Round Bale Recordings is a private press record label associated with the Free Form Freakout podcast series (a.k.a. The FFFoxy Podcast) that focuses on small edition releases across various physical formats.
RBR-007: øjeRum “Skygge” CD
Order a copy via Bandcamp
The past three years have seen a flurry of activity from øjeRum, the alias of Danish minimalist and collagist, Paw Grabowski. Over countless limited run releases and various series of visual artwork, øjeRum has produced one of the most consistently rewarding and singular bodies of work of recent vintage. Whether composing in long form glacial ambience or dream-like folk configurations, there is a cohesive vision to all of øjeRum’s material that plays on notions of fading memories and beatific solitude. As with Grabowski’s unique, hand-cut collages, that contain worlds within worlds, the stains and markings of the past often seep through and imbue the music he creates with a sense of unease and imprecision. On “Skygge” (which translates to “shadows” or “shade”), notes waver around ghostly rhythmic lines, chords reverberate with varied color and intensity, clicks appear in unintended negative spaces, and time itself is all but erased. Yet, there is a masterly exactness with how Grabowski arranges the three, lengthy compositions heard on “Skygge” to evoke a sense of profound mystery and mournful beauty. Round Bale Recordings is pleased to offer this latest øjeRum release on a proper glass-mastered CD housed in a full-color, six-panel digipak: a format suited for the sounds and visuals prepared by the artist. Mastered by Sean McCann for full audio immersion.
RBR-006: Termite Acropolis “S/T” CS
Order a copy via Bandcamp
When not capturing the sounds of everyday bric-a-brac for his tape collage duo Maths Balance Volumes or his solo project Termite Acropolis, Clay Kolbinger has been holed up in his Madison bunker for the past couple of years honing his personalized take on the rock idiom. Recording virtually every part on his own, Private Anarchy’s eponymous debut documents Kolbinger’s efforts in an 11-track, 25-minute blast of finely crafted, D.I.Y. art-punk precision that connects the dots of virtually every worthwhile sub-underground shakedown from Manchester to Madison of the past five decades. The release brings to mind The Fall in places with its cryptic lyrics and tautly rhythmic playing, and Swell Maps in others with its loose form and primitive experimentation. But, make no mistake; this is entirely Kolbinger’s contemporary loner vision devised outside of any pseudo social media posturing. It’s his Private Anarchy. And we don’t feel the least bit hyperbolic dubbing this a future D.I.Y. punk classic.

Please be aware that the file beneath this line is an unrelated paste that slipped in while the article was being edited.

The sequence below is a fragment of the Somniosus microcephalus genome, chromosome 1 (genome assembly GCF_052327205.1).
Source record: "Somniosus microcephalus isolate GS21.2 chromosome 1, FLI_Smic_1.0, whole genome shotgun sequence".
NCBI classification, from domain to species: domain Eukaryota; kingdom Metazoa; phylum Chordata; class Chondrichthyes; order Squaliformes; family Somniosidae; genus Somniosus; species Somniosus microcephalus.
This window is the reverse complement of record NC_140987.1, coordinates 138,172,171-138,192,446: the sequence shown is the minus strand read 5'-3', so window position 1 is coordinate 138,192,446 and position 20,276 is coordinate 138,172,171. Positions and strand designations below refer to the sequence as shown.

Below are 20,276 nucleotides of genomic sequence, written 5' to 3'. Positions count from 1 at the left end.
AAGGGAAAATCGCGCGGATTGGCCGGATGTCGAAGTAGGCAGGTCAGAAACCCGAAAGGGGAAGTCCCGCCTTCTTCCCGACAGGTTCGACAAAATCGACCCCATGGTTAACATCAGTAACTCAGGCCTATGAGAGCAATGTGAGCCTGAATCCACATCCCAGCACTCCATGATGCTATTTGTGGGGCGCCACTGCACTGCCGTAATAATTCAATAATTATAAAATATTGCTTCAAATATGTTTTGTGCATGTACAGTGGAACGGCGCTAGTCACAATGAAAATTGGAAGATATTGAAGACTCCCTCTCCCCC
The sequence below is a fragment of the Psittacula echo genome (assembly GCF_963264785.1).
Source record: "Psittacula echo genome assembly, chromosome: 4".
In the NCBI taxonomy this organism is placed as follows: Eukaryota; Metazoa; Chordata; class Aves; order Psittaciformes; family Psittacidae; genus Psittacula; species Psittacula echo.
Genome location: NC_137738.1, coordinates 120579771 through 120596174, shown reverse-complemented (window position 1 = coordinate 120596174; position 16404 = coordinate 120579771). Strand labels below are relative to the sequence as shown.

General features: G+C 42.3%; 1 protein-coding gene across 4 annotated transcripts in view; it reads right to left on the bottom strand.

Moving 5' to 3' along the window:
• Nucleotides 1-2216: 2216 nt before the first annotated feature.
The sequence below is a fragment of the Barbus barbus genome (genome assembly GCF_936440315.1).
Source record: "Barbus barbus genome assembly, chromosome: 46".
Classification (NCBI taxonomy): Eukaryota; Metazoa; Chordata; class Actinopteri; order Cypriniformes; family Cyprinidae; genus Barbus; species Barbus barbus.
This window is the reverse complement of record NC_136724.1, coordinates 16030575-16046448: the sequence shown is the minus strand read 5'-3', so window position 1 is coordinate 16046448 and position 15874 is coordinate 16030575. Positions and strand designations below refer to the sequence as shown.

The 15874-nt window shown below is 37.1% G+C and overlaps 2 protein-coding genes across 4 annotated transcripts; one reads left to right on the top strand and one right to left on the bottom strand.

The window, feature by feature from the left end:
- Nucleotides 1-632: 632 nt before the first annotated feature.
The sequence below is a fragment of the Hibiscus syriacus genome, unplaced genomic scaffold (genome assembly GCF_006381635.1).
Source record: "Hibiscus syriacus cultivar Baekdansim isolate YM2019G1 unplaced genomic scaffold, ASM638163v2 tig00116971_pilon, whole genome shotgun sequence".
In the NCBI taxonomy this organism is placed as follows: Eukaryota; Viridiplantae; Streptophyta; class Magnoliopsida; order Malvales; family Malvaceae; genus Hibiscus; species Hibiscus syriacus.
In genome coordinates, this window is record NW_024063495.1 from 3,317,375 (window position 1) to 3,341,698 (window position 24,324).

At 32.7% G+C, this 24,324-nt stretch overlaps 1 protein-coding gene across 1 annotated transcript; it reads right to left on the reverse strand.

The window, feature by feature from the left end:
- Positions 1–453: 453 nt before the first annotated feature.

RBR-005: Russell Hoke “A Voice From the Lonesome Playground: An Anthology” 2xCS+lyrics booklet
Order a copy via Bandcamp
It was in the summer of 2011 that I first stumbled across a small stash of Russell Hoke albums while combing through the tastefully stocked bins of Chicago’s Dusty Groove Records, which I later learned was one of the very few places in the world to actually carry these. Tucked in their small “Folk & Country” section sat these intriguing looking hand-assembled, hand-scrawled record jackets with titles like Haunted Brain and If I Had Been the Universe that looked positively out of place amongst the more recognizable selections within that traditional-mind- ed genre. With no knowledge of what any of these would sound like, but lured by the cheap sticker price and curious song titles, I ended up purchasing a copy of Hoke’s He Would Have Been A Fine Young Man.
When I arrived back home and put the needle to the record for the first time, I was downright mesmerized by what I heard. The album was a haunting work of psych- tinged, outsider folk that sounded like a lost late-sixties/early-seventies artifact, adding a bit of mystery and confusion to the 2011 copyright date on the jacket. This, of course, immediately sent me on the hunt for any and all of the other Hoke recordings I could get my hands on and to seek out any further information I could about this elusive artist. There was, however, scant information to be found online about Hoke at the time (and to this day, in fact), with the exception of maybe a couple of mentions of his 2009 released double album, The Magic of My Youth. Fortunately, based on a slight hunch and a blind email inquiry, I was put in touch with Hoke directly, a connection that has provided me with years’ worth of enduring songs, poetry, and camaraderie, and which brings us to the present day and this collection in hand.
The bulk of the recordings featured on this anthology date back to the 1980’s and have been circulated amongst Hoke’s friends and supporters in various minuscule editions and under various titles for decades, from the “pizza box” cassette edition of Splashing Onto You, My Children in the late 80’s up through the more recent spat of limited vinyl editions on Hoke’s private label, Unheard-of Records. This anthology draws from the entirety of his archives and these later private press editions, including three previously unreleased tracks, to circulate a collection anew for the next generation of listeners and future fans of this under-appreciated, Texas-based songwriter and poet. With 38 songs spread out over two cassettes and a 16-page booklet of lyrics, A Voice From the Lonesome Playground presents a broad overview of Hoke’s work, providing what I consider more than ample evidence of his much-deserved place in that great conversation of notable left-of-center songwriters and wordsmiths, from Dylan to Johnston to Hazlewood to Hurley. Get in on the action, friends: the Cosmic Outlaw is back!
David Perron, November 2016